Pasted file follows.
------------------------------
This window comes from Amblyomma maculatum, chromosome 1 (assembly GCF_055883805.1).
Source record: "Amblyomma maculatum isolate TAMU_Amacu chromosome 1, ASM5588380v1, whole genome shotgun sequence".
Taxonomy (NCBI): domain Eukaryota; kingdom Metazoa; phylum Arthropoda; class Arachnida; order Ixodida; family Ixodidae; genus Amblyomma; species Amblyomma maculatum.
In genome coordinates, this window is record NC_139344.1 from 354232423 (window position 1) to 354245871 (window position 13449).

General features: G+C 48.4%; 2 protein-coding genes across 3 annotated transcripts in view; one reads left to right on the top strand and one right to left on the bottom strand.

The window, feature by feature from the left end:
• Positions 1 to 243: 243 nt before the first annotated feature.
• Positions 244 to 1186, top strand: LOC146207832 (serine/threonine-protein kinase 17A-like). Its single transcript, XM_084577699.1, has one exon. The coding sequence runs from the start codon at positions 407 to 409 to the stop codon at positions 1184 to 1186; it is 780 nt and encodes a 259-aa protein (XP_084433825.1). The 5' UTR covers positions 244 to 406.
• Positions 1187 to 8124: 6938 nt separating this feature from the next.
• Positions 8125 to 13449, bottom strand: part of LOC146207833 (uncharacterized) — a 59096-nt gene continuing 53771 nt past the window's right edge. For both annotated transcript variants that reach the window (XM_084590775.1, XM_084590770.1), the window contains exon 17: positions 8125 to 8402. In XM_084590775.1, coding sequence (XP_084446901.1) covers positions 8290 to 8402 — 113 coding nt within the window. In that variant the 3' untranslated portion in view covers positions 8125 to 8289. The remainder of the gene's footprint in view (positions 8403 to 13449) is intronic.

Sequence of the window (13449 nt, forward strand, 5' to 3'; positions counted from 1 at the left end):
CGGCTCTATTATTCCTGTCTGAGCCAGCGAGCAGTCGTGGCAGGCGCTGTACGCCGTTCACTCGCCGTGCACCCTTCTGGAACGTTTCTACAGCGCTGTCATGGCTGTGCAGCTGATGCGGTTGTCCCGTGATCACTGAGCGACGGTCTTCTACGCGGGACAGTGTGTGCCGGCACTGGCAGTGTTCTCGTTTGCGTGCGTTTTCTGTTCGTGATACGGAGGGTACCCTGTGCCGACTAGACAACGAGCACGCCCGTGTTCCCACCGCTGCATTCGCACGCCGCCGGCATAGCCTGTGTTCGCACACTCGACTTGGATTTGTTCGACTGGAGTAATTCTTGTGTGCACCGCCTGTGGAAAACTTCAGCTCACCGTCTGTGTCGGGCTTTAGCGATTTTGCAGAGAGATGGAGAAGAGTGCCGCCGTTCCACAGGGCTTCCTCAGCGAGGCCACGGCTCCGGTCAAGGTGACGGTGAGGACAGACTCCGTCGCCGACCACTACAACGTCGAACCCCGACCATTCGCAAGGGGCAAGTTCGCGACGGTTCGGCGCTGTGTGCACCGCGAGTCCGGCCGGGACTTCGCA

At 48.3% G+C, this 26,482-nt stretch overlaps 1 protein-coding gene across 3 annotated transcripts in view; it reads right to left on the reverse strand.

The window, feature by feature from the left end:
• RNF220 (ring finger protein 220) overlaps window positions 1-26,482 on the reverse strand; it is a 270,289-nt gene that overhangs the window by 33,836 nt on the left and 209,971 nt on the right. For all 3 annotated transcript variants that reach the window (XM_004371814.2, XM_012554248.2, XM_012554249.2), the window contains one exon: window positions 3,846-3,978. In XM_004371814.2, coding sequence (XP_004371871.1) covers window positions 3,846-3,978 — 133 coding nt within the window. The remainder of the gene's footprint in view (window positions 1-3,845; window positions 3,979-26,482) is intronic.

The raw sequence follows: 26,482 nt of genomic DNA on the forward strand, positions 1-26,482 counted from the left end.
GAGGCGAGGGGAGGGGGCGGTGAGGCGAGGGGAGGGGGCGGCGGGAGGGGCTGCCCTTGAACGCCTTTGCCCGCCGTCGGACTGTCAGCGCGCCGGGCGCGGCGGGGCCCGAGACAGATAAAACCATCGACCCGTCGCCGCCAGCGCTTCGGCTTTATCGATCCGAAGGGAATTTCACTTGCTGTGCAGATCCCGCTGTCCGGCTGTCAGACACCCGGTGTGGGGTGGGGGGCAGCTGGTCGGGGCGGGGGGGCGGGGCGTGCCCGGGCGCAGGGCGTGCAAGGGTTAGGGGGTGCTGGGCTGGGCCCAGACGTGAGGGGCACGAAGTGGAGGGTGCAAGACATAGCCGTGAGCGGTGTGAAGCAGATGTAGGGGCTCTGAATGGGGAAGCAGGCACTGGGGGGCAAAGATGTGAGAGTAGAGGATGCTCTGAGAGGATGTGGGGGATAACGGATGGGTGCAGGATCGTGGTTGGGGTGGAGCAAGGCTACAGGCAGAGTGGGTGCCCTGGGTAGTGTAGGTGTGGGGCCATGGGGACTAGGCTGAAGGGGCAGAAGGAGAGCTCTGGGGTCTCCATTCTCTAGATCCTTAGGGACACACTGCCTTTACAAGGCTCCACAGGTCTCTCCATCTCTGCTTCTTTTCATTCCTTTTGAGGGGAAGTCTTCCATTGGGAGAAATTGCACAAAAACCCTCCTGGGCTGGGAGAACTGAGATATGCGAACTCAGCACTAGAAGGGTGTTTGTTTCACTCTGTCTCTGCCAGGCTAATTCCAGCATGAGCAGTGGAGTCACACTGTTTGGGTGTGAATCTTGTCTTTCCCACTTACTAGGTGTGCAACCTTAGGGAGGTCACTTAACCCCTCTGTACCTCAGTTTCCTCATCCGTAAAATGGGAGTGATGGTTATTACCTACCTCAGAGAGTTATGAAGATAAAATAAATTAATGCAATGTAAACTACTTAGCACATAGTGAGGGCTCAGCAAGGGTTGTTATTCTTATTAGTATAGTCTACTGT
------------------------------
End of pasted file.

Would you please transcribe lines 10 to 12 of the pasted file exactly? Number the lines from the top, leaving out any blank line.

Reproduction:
• Positions 8125 to 13449, bottom strand: part of LOC146207833 (uncharacterized) — a 59096-nt gene continuing 53771 nt past the window's right edge. For both annotated transcript variants that reach the window (XM_084590775.1, XM_084590770.1), the window contains exon 17: positions 8125 to 8402. In XM_084590775.1, coding sequence (XP_084446901.1) covers positions 8290 to 8402 — 113 coding nt within the window. In that variant the 3' untranslated portion in view covers positions 8125 to 8289. The remainder of the gene's footprint in view (positions 8403 to 13449) is intronic.

Sequence of the window (13449 nt, forward strand, 5' to 3'; positions counted from 1 at the left end):
CGGCTCTATTATTCCTGTCTGAGCCAGCGAGCAGTCGTGGCAGGCGCTGTACGCCGTTCACTCGCCGTGCACCCTTCTGGAACGTTTCTACAGCGCTGTCATGGCTGTGCAGCTGATGCGGTTGTCCCGTGATCACTGAGCGACGGTCTTCTACGCGGGACAGTGTGTGCCGGCACTGGCAGTGTTCTCGTTTGCGTGCGTTTTCTGTTCGTGATACGGAGGGTACCCTGTGCCGACTAGACAACGAGCACGCCCGTGTTCCCACCGCTGCATTCGCACGCCGCCGGCATAGCCTGTGTTCGCACACTCGACTTGGATTTGTTCGACTGGAGTAATTCTTGTGTGCACCGCCTGTGGAAAACTTCAGCTCACCGTCTGTGTCGGGCTTTAGCGATTTTGCAGAGAGATGGAGAAGAGTGCCGCCGTTCCACAGGGCTTCCTCAGCGAGGCCACGGCTCCGGTCAAGGTGACGGTGAGGACAGACTCCGTCGCCGACCACTACAACGTCGAACCCCGACCATTCGCAAGGGGCAAGTTCGCGACGGTTCGGCGCTGTGTGCACCGCGAGTCCGGCCGGGACTTCGCA